Artemisia Bowden (January 1, 1879 – August 18, 1969) was an African American school administrator and civil rights activist. She is most notable for her role in the founding and operation of St. Philip's College in San Antonio, Texas.
Artemisia Bowden was born in Albany, Georgia to former slaves Milas and Mary Bowden. In her early life, Artemisia Bowden grew up in Brunswick, Georgia. There she attended Athanasius’ parish school, as her father was an active member of St. Athanasius Episcopal Methodist Church. Bowden later attended St. Augustine's Normal School in Raleigh, North Carolina, where she graduated in 1900.
Bowden was the oldest of four children. When she was young, she was taught how to cook, sew, and play the piano. She never married but was known to be married to her school and civic duty. She was also known for her confidence. “Miss Esdale Malloy...described her ‘as a person of supreme confidence, one who felt she could overcome any obstacle". Bowden spent much of her life fighting for equal education and rights for African Americans. A few examples of her roles in civic programs were “the introduction of a black nursing unit in Robert E. Green Hospital, for securing Lindbergh Park for black residents, and for establishing the East Side Settlement House.” In 1935 she received her bachelor's degree at St. Augustine's College and an honorary degree from Wiley College for her efforts and accomplishments in Texas.
After graduating from St. Augustine's Normal School in Raleigh in 1900, she became an educator at St. Joseph's Parochial School in Fayetteville, North Carolina. After a year of teaching at St. Joseph's Parochial School she accepted another position at High Point Normal and Industrial School in High Point, North Carolina. Bowden continued teaching at High Point for one more year, during which time she received another opportunity.
Bishop James Johnston began a search for a qualified individual to take the position of chief administrator and primary teacher at St. Philip's Normal and Industrial School in San Antonio, Texas. Bowden accepted the position and arrived in 1902, and as principal, Bowden made many changes to St. Philip's Day School. Under her administration she divided the departments into a primary and secondary grammar school and a vocational school. In the vocational program Bowden focused on teaching young women reading, writing, algebra, history, botany, sewing and cooking, and other homemaking skills. In 1907 there was an integration of vocational and industrial skills in public schools and because the tuition at St. Philip's was high for the times, St. Philip's saw a decrease in the number of students enrolled. Bowden sought out students from outside of San Antonio and also added a Normal Department to prepare elementary school teachers, and by 1908 low enrollment was no longer an issue. In 1917 she helped move the school to its most current location on the San Antonio East Side.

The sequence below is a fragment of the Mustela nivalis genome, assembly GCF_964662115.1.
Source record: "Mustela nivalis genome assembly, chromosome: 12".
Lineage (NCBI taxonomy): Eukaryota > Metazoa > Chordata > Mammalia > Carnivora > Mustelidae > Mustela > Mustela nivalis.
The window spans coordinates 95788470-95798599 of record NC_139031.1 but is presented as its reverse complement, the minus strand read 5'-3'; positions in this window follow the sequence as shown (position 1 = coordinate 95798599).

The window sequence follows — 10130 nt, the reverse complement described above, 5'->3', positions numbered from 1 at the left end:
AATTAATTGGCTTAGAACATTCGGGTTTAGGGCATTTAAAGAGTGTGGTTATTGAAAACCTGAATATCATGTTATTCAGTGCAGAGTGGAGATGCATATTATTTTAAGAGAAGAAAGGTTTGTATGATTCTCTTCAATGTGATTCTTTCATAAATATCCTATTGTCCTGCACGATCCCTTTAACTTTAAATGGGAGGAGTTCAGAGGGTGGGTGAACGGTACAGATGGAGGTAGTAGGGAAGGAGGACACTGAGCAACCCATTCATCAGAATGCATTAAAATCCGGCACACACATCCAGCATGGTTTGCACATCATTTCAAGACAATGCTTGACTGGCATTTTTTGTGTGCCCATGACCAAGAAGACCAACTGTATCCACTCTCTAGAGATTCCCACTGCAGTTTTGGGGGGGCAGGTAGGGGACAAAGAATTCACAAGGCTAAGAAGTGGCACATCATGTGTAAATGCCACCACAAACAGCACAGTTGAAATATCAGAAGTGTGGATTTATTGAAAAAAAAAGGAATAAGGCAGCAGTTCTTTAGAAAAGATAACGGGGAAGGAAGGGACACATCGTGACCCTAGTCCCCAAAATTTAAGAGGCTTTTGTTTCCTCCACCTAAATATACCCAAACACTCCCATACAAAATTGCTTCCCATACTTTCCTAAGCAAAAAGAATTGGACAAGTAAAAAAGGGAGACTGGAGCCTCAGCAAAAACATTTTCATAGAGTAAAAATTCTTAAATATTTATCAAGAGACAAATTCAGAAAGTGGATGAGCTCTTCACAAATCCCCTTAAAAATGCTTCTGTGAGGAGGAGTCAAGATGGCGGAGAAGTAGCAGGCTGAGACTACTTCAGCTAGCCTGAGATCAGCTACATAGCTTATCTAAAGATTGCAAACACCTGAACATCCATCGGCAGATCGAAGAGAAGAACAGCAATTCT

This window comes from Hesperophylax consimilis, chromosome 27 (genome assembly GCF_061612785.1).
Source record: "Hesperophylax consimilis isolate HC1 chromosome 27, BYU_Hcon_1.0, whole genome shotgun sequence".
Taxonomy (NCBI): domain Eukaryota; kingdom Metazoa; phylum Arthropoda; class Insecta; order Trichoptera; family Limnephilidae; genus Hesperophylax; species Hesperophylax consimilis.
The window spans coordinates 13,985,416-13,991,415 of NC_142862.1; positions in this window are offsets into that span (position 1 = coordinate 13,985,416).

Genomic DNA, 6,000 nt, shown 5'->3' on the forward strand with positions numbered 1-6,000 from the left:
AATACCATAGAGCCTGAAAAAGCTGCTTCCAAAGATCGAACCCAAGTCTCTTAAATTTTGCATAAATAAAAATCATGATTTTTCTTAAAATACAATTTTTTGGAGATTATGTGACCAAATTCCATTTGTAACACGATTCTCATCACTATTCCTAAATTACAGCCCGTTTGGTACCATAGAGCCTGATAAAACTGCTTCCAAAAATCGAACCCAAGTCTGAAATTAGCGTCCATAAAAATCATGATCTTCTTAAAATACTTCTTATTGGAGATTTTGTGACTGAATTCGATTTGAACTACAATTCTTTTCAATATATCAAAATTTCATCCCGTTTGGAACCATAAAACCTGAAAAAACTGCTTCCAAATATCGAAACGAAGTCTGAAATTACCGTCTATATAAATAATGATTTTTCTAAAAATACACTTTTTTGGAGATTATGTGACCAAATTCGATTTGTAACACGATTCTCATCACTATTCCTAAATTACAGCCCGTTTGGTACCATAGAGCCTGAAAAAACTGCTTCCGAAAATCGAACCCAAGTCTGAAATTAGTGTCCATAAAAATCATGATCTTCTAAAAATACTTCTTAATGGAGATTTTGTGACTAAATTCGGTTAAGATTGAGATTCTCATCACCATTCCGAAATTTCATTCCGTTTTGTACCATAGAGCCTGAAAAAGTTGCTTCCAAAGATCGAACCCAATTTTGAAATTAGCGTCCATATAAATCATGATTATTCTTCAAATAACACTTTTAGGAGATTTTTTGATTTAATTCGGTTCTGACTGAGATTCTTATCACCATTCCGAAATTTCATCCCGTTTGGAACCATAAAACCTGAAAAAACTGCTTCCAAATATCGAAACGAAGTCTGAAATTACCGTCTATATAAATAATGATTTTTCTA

In 1926, Artemisia Bowden set out to help the school achieve the next level in higher education for her school, junior college status. She fundraised for her school and with the support of the American Church Institute for Negroes the school was able to obtain "a new main building, which included classrooms, space for boarding students, a gym, music rooms, a dining hall, a handicraft room and a library." In September 1927, St. Philip's Junior College opened. During the Great Depression, in 1934, the Episcopal Church and Diocese of West Texas renounced the fiscal responsibilities of St. Philips leaving Bowden with an impending foreclosure and lost assets. Bowden looked to friends, family, and her community for financial assistance. When her father died, she used $1,000 out of the $2,000 inheritance she received for school obligations such as school supplies and teacher salaries. She also began a campaign to have the San Antonio School Board assume fiscal responsibilities but was rejected several times. On September 15, 1942 St. Philip's Junior College was accepted by the San Antonio School Board as the first junior black college governed by a city school board and Artemisia Bowden became its Vice President. In 1954, after 52 years of service Artemisia Bowden retired with the title Dean Emeritus.
Artemisia Bowden passed away on August 18, 1969, in San Antonio. She was cremated and interred in Corpus Christi, Texas. Bowden is recognized not only for her contributions to the success of St. Philip's College, but also for her leadership and success in civic and welfare projects for African Americans in greater San Antonio.
Bowden received an honorary degree from both Wiley College in 1935 and Tillotson College in 1952 for her civic work. She served as president of the San Antonio Metropolitan Council of Negro Women, founded and served as president of the Negro Business and Professional Women's Club and founded the Bowden Chapter of Business and Professional Women.” In 1955 Zeta Phi Beta sorority named her woman of the year. The National Council of Negro Women awarded Bowden as "one of the ten most outstanding women educators in the United States."
Artemisia Bowden's legacy lives on today and is honored by San Antonio Independent School District's Bowden Elementary School, the Bowden Administration Building at St. Philip's College, and the University of Incarnate Word's Health and Eye Center. In 2015 she was elevated to sainthood in the Episcopal Church with August 18 as her saint day.
- McArthur, Judith. "BOWDEN, ARTEMISIA". Handbook of Texas Online.
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